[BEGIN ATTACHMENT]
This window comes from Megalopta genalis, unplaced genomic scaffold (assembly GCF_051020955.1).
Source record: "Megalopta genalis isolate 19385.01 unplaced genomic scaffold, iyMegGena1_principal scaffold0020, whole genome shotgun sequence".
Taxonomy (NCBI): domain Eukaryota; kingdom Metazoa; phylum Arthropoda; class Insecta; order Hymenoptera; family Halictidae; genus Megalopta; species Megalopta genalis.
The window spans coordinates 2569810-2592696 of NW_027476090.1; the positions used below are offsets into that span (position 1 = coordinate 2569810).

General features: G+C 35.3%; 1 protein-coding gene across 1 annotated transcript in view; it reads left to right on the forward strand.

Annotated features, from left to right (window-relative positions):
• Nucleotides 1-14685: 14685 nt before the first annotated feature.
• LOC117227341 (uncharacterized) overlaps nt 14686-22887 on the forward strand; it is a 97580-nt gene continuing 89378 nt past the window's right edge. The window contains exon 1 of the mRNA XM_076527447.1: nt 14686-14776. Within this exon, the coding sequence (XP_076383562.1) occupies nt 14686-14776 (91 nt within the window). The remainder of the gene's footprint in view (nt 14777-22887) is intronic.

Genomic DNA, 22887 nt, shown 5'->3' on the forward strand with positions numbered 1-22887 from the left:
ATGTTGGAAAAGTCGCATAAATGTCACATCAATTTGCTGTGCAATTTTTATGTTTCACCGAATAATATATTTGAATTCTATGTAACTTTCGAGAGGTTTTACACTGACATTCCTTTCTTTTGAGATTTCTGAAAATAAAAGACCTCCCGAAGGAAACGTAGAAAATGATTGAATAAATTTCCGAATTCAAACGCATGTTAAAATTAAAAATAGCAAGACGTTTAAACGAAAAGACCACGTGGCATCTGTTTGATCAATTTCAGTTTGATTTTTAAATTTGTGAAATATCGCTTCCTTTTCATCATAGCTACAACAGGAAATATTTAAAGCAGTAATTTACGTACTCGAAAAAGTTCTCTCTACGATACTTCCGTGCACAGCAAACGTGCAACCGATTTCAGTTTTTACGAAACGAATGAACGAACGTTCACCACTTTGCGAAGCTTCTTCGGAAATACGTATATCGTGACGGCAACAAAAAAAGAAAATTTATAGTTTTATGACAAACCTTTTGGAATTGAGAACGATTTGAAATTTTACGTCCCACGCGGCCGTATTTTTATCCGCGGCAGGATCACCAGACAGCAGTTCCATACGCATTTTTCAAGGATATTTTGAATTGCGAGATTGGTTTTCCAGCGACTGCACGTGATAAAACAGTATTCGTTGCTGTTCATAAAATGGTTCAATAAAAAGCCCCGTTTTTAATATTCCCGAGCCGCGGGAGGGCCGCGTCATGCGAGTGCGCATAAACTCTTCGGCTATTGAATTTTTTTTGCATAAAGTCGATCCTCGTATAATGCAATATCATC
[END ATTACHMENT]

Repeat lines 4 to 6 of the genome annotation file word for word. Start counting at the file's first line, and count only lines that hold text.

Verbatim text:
The window spans coordinates 2569810-2592696 of NW_027476090.1; the positions used below are offsets into that span (position 1 = coordinate 2569810).

General features: G+C 35.3%; 1 protein-coding gene across 1 annotated transcript in view; it reads left to right on the forward strand.

Annotated features, from left to right (window-relative positions):